Actually the amount of updates is really fine for me. Obviously there is a lot less time for me to work on the hobby, but I enjoy a few minutes almost everyday and, just like all grown ups, I try to use my free days to get a couple of hours in at a time. I wish I had more energy to spend in the evening but it is what it is, and I’m sure it will get better the coming months.
Anyway, lots of stuff to talk about this week! Let’s get started.
First off, the main build. Last Sunday I visited my parents, and just like my dad used to do when we visited my grandparents, I took a model with me to do some work!
I assembled the anti-shock bodies and the rear wings, and I did sanding on the wings.
I planned on glueing the wings together but there a clear part that needs to be glued in there. For that reason I prefer to do a first couple of layers of light gray on the wings before glueing them together.
I hadn’t realized the wings actually will be light gray just like the fuselage.. this kit just won’t get any more exciting! To be able to see what I am doing I decided to do a thin layer of gray primer on the wings as well.
I started with a first layer of light gray, but spraying this color is really a pain. Tip dry is horrendous and it is very difficult to get on with it. But I managed to do a first layer on a wing side, and a first layer on the rear wings:
The final step I did on this today was attach the cockpit and the wheel bay on the starboard side. Earlier this week I did another layer of light gray on the fuselage sides, but I am fairly sure I will have to touch up on the color in the future. With that in mind, I have masked off the windows I have glued in yesterday.
At this point I already know I will not want to continue with this build until I have properly sorted the damage on the tail.
Unfortunately, the trouble started on a layer of primer that was already damaged. I should have sanded it off and perhaps do another layer. The first layer of white was sloppy and runny as well, and in the end I was left with an uneven finish. I did use my nice UMP sanders and got a nice and smooth result, but I think I have to deeper and really remove those damaged areas.
Of course all this sanding has removed some of the detailing, and even though I got a couple of good scribing tools from UMP a few weeks ago I will need to get some good tape to assist me in rescribing the panel lines.
As I said last week, I ordered a LED light that could really simulate daylight. After using it a few days, I am at least confident I am getting the best lighting possible.. Obviously it will never be as good as standing in the garden on a bright day, but winter is coming and this light is as good as it will get.. the amount of light is adjustable, and you can set warm yellow light so if you’re not working on a dull light gray model you don’t have to feel like you’re working in a garage.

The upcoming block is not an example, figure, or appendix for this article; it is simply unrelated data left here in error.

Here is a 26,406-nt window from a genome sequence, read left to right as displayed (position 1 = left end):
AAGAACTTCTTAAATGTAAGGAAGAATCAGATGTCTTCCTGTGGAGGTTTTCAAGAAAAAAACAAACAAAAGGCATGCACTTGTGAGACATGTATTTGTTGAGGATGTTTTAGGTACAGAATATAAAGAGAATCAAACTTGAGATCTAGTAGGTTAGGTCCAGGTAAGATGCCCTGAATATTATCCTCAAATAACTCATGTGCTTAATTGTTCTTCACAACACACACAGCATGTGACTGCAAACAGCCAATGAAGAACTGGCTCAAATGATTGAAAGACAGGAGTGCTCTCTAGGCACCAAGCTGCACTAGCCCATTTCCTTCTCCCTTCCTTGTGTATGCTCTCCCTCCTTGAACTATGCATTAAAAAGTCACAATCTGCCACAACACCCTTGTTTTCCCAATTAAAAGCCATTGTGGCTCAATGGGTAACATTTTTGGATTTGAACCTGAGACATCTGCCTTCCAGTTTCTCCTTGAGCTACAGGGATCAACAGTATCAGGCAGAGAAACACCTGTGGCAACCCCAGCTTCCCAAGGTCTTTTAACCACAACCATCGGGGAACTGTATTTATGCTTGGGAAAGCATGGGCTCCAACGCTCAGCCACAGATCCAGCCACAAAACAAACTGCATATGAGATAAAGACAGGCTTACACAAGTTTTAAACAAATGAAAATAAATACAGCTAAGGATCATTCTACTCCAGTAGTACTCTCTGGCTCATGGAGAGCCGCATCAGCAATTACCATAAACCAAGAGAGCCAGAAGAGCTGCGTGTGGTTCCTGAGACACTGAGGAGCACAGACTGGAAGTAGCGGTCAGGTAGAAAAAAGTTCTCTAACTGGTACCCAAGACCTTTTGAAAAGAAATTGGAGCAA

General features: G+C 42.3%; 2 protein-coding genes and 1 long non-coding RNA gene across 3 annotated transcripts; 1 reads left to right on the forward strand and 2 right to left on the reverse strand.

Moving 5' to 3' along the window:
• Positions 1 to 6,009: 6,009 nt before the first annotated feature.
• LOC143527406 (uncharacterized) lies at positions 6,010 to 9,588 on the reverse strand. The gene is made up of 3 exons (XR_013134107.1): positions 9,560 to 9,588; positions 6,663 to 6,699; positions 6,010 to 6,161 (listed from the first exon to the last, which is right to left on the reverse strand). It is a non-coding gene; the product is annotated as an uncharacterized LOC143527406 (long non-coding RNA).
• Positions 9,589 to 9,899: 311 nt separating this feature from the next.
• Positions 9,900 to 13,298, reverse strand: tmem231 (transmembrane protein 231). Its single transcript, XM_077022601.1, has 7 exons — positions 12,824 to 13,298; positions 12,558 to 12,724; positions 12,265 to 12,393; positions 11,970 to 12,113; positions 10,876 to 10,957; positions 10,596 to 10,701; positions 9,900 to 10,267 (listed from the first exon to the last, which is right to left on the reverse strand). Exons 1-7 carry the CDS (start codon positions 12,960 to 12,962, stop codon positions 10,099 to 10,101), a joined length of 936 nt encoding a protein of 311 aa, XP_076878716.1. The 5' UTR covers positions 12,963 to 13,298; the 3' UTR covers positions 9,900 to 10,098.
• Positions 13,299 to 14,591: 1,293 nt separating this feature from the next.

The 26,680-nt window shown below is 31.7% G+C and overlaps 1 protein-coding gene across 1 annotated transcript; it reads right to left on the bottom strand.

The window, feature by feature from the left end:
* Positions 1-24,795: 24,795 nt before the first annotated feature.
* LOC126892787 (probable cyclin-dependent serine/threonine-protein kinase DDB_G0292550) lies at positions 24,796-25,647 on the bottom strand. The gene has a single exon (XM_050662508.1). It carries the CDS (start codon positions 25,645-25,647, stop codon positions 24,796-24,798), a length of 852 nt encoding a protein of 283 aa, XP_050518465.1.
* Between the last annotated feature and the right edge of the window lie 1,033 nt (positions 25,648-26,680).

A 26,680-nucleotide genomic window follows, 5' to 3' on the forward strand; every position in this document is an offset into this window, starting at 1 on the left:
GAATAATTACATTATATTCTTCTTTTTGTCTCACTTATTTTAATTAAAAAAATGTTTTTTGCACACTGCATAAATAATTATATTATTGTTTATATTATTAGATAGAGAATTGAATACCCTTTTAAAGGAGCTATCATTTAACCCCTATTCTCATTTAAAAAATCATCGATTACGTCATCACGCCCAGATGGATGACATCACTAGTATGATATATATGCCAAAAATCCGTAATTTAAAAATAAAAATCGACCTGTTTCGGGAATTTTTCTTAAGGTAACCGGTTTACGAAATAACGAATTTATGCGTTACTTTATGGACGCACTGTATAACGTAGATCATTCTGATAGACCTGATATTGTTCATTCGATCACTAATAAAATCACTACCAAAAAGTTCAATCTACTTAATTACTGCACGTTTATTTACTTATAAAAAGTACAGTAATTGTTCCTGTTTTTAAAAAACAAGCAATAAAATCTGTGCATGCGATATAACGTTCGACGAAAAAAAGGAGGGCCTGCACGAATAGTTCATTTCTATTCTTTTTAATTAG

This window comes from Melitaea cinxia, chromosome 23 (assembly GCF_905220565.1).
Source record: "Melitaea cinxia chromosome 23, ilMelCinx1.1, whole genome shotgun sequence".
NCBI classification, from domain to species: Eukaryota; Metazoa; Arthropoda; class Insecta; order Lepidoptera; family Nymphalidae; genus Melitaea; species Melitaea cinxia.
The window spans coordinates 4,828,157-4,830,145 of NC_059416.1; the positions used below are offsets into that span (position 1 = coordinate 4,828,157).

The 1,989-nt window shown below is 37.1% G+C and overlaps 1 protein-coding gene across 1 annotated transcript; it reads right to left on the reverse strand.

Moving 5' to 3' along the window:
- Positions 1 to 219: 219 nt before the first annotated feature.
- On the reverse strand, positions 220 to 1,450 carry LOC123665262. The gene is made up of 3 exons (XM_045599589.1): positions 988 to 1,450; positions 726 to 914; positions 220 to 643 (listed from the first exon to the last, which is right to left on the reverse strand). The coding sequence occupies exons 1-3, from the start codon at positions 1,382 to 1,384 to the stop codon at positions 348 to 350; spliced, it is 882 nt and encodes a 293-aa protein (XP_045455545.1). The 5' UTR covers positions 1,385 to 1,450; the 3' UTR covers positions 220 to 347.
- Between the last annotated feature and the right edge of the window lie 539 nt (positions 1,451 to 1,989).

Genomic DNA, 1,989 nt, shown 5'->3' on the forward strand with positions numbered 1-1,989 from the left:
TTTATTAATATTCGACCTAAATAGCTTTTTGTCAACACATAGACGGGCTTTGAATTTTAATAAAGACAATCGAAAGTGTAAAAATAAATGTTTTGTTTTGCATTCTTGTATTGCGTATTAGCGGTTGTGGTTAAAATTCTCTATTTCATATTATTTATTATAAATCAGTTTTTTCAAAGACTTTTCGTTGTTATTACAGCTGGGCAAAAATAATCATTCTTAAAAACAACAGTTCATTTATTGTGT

Regional IPMS Meeting (NL South-West)
On Tuesday night there was a IPMS meeting planned for the South-West region in the Netherlands. At first I wasn’t sure if I wanted to go. Just a bunch of guys talking about models, is that really what I wanted to do with my evening? But then I started to doubt if I wasn’t just dealing with the good old social anxiety again, and at the last minute I decided to go just because I was afraid to sink in a hole I have been in for the last years.. and I am very happy I decided to go!
In the end I was just happy talking to a couple of very nice people who are very experienced in modeling. One of the gentleman there had a couple of nice WW2 models with him, and after having a chat with him I was really wondering: what am I doing making a civilian airplane?? There is just so much to say about all the different WW2 subjects, whether it is a tank, a plane, a V2 rocket, a half-track etc. All the different variations alone, but also the things we don’t know for sure about the subject and are left to the imagination, for instance the color of German half-tracks as they were used in the field. That stuff is up for debate, whereas the Cargolux 747 is a beauty, but completely covered in the same dull light gray and no one doubts what it looks like.
I had a chat with two gentleman there about their collection, and how they decide what to build next. I explained them that I tried to not create a ‘stash’, and that I was building the Cargolux Revell offering but not really enjoying it. Watching the nice military models on display, I expressed my love for the subject.. and while driving home later I asked myself: why am I limiting myself like this? Sure, I want to do a good job on the Cargolux, but WW2 is the subject that really interests me everyday. I play WW2 games, I read WW2 books and I love building WW2 models.
The gentleman who brought his WW2 1/48 models encouraged me to bring my FW-190 A8 to the next meeting after I showed him the pictures if the end result! He had a couple of very nice pointers for me as well, so before I take it with me there is some more stuff to adjust:
Today I will be visiting the Luchtvaarthobbyshop with my mate TheYottaTube. My wishlist:
The Zero decals
PE set for the Zero
AK Interactive 757, Black Primer and Microfiller
A good Zero research book.
Starting the Zero..
As you will have guessed, the IPMS meeting has convinced me that I should start doing work on the Zero along with the work on the B747. Time to get the required stuff and hopefully I will be able to start with it next week!